My thought was ease of seeing what blew and ease of being able to find a replacement part. Just thinking
The fusible links should only fail (other than age) if there is a wiring short/failure between them and the fuses in the vehicle. The fuses are meant to blow if something down stream shorts out. It's a hierarchy to firstly protect the wiring from going up in smoke and secondly to prevent the device (if the failure is not wiring related) from going up in smoke.
If the vehicle manufacturers thought a fuse would be a better solution they would have put a fuse in place of the fusible link. In cases like this, unless you really understand all the electrical/load aspects of meddling with a proven system, it is a smart choice to leave things as they are.
As mentioned, a fusible link can sustain short high current surges without 'blowing' unlike a fuse. Again, the fusible link is there to protect the wiring harness leading to the fuse panels. It will blow to protect that wiring from melting/catching on fire.
Consider also what happens when something goes really wrong - vehicle accident where part of the harness is pinched and shorted to the body/chassis... These are considerations that are design for my the OEM - most of our after market additions to consider these worst case initiated failures.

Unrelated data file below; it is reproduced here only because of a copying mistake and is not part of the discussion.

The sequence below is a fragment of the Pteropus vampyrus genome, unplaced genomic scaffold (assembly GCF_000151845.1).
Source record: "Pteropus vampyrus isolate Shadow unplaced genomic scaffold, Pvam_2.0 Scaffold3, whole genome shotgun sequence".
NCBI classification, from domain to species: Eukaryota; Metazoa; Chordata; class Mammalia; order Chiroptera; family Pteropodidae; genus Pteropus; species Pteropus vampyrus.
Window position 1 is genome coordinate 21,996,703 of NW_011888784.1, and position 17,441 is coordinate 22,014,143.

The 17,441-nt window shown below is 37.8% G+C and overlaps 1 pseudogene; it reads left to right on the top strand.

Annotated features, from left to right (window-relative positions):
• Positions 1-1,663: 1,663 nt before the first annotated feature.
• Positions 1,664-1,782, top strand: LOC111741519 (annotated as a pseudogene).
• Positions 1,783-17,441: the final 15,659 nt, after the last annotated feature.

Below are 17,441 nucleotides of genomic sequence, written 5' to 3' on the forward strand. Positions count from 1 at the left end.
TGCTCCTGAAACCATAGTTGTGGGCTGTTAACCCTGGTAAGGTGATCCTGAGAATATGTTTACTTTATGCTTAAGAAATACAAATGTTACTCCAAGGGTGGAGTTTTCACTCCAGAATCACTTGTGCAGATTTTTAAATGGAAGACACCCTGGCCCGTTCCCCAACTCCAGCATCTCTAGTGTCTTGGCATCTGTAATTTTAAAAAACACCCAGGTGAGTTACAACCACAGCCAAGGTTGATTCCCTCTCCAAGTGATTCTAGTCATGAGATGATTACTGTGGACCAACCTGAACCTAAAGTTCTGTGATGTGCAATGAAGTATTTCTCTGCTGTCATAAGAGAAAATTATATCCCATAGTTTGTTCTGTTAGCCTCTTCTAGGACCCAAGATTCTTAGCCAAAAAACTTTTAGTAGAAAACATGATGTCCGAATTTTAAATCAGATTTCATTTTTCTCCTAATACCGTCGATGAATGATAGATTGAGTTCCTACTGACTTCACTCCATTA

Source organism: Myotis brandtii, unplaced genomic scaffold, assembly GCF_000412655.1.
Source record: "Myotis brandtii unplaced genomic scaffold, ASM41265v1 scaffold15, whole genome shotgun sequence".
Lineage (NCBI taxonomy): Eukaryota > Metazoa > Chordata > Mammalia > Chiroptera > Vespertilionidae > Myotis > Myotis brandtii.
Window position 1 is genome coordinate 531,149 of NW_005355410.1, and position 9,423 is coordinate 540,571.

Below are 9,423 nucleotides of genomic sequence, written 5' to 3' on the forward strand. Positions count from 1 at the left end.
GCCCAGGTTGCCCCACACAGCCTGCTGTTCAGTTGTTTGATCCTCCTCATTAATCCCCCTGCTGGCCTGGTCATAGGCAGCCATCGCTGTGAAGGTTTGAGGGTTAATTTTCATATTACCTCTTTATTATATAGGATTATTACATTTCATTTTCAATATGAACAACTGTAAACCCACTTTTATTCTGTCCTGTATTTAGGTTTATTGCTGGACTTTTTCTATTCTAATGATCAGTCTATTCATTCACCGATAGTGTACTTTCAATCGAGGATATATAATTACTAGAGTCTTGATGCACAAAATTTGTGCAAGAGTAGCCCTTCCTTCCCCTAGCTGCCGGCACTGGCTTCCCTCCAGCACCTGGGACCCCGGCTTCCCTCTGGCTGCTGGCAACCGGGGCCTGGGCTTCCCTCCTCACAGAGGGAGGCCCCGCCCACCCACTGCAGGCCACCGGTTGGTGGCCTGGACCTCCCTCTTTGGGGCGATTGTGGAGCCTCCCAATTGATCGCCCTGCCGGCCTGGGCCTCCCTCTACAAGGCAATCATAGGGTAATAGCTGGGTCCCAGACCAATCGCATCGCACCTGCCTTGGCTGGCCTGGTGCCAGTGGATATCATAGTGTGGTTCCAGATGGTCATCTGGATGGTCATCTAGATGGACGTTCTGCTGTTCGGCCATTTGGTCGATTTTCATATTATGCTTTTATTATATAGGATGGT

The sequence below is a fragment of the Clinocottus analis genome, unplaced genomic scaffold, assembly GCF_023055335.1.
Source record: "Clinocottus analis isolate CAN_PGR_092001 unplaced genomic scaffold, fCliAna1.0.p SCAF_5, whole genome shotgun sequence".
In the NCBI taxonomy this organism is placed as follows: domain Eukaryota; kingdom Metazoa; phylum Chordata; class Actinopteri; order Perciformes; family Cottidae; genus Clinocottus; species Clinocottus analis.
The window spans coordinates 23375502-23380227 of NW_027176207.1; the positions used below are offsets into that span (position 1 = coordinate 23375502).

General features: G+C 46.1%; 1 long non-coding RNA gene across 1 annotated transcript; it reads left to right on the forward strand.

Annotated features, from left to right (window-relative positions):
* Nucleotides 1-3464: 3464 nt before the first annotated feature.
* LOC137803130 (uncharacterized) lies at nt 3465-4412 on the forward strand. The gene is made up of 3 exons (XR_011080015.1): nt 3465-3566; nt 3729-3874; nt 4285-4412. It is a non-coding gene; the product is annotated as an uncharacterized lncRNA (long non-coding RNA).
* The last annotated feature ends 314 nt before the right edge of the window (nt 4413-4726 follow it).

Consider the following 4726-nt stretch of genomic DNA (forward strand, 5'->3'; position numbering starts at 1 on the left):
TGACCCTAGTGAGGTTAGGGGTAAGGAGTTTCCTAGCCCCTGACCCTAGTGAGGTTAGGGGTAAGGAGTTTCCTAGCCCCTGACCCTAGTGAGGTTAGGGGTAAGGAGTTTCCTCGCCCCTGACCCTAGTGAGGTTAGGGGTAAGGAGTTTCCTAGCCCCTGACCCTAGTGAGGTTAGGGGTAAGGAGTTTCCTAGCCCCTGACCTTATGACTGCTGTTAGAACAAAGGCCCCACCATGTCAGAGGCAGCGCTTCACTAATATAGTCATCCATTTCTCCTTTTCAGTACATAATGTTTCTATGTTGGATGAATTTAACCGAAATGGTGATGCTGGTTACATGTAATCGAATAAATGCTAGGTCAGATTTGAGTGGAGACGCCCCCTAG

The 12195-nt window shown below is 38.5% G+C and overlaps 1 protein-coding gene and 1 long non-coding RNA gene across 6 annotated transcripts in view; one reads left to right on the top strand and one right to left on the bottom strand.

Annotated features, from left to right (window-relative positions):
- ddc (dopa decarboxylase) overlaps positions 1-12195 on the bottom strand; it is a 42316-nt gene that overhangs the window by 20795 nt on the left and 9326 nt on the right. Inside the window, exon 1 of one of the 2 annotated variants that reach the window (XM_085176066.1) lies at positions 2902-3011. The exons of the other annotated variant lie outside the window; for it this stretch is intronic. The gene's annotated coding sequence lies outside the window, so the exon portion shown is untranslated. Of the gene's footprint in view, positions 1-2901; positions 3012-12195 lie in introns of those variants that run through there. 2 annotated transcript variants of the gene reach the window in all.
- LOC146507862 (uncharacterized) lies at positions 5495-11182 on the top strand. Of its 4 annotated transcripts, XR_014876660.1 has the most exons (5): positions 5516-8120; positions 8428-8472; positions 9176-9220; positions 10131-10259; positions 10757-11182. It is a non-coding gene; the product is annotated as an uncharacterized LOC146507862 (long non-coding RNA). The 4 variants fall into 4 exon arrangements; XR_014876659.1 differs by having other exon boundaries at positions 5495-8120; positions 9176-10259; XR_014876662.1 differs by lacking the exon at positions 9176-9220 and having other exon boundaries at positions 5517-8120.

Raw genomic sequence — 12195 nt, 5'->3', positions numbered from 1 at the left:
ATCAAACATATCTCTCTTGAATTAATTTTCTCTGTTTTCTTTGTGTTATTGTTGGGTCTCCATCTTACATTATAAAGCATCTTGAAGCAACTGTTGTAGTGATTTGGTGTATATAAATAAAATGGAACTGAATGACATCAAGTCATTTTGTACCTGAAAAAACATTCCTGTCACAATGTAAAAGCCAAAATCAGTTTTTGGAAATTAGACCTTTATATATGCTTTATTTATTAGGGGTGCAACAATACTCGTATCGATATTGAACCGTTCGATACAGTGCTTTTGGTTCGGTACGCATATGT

couldn't one find some type of "slow blow" fuse? I know these are commonly used on printed circuit boards but unsure whether they make them for the type of amperage that our trucks use? I would think if someone could figure out the specifics of what the fusible link blows at they could find an easy replacement slow blow fuse to put in there. The problem I see with the fusible links is even if they look ok, they can be bad. At least with a fuse it shows when it is blown.